“From the Experts”, pg 34 in the April, 2008 Focus on the Family magazine, a young woman is trying to work through a decision-making process regarding either law school or medical school and how that would be compatible with being a wife and mother, and staying home with the children.
Dr. Dobson defines the three competing choices before this woman:
- Have a career
- Be a wife and mother
- Have a career and be a wife and mother
Since she does not yet have plans to marry, Dr. Dobson recommends that she press ahead with her academic goals and that once her training is complete, she will still have all of the above options available to her. Dr. Dobson continues that she could put her career on hold should she marry and want to become a full-time mother.
That sounds like sage and pragmatic advice; try not to limit your options. Dr. Dobson goes on to state that only she can decide what is best for her. However, Dr. Dobson then closes with, “I would strongly suggest that you make it a matter of prayer as you seek the Lord’s will for your life.”
Please – help me understand. How on the one hand can you state that one can only decide for themselves what is best and on the other hand tell that person to seek the Lord’s will?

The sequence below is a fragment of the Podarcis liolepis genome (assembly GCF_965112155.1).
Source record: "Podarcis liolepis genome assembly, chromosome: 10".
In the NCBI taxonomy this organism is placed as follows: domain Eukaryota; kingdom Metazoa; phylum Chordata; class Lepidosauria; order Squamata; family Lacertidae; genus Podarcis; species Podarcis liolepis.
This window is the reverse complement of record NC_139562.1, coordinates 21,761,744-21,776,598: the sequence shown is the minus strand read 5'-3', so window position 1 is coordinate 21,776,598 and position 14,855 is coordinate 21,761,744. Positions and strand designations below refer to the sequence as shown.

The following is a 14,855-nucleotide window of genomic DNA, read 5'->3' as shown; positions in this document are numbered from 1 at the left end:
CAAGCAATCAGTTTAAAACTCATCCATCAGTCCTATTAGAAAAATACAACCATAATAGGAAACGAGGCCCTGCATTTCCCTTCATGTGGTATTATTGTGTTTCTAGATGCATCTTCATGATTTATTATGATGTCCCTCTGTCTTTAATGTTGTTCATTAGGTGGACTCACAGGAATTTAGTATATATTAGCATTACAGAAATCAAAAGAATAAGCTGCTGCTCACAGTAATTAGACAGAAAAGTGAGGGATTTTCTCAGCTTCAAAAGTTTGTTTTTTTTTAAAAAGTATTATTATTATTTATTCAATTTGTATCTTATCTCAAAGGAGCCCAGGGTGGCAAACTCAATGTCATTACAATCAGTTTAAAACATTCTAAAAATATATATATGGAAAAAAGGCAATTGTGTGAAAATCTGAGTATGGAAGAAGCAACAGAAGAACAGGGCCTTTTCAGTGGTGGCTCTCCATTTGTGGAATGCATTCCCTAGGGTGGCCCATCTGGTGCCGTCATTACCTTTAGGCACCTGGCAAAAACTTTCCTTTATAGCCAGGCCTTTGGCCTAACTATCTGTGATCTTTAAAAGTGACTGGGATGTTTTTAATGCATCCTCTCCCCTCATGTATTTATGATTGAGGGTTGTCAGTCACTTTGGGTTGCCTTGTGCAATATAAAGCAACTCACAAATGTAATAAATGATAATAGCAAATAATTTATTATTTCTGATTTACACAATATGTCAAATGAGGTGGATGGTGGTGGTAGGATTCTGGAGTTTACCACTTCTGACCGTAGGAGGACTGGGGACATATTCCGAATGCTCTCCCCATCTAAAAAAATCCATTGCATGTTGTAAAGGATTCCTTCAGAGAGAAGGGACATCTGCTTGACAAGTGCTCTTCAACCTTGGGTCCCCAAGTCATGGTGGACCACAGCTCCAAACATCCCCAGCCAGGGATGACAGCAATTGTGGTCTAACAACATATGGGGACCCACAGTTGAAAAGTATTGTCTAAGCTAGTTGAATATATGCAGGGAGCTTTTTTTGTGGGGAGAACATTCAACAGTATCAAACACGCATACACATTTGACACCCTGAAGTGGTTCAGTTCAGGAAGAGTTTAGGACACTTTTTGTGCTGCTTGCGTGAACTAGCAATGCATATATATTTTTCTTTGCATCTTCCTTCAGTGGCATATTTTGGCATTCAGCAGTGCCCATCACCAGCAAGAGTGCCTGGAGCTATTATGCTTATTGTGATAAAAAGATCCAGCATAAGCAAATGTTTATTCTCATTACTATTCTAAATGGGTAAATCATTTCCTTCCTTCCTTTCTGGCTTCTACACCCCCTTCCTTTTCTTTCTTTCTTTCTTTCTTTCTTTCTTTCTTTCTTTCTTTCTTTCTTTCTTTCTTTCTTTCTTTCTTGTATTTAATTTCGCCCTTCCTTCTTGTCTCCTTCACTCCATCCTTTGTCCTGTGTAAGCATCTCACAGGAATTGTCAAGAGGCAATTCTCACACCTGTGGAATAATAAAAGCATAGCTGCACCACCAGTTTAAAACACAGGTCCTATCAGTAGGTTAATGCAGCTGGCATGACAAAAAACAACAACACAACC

In considering the three aspects of the will of God, the question posed by this young woman obviously is not related to the sovereign will of God. Granted, there are inherent ramifications to each of the three choices before this woman. However, I do not sense any conflict regarding the moral will of God. As such, I can only conclude that Dr. Dobson believes that God does indeed have a plan as to which option she should choose. If that is the case, then why not “cut to the chase” and advise this woman how to go about finding God’s will for her life?
4 thoughts on ““Cut to the Chase” as to Decision Making and the Will of God”
Why is it “obviously not related to the sovereign will of God”? Just curious…
To answer your question, Todd, I believe God gives us the freedom (and the responsibility) to choose various life-options such as law school, medical school, what job/career to pursue, or even whether to marry and raise families. Perhaps I can best put it this way: God’s sovereign will requires no action or attention on our part. It is going to happen, period, end of discussion. However, if one is seeking direction through such things as prayer, counsel, circumstances, scripture, or writing to James Dobson at Focus on the Family, then by definition (mine, anyway) one is seeking the specific will of God and not the sovereign will of God.
Why not the moral will of God then?
You had stated that God’s moral will is rooted in the Ten Commandments – which I believe you are correct in assuming, but I think God’s moral will is more than that. I think it is well defined throughout the Bible – New and Old Testament.
Webster’s dictionary defines moral as – “of or relating to principles of right and wrong in behavior.” As such, deciding between law school and medical school is not a moral decision because there is no ‘right’ or ‘wrong’ in the matter. There may be a ‘better’ or ‘worse’ aspect of the decision from the standpoint of interest, aptitude, aspirations, etc. However, I see that as different from ‘right’ or ‘wrong’.
I’m not sure what you mean regarding God’s moral will being more than the Ten Commandments and how it is well defined throughout the OT & NT. Please elaborate and perhaps I can comment.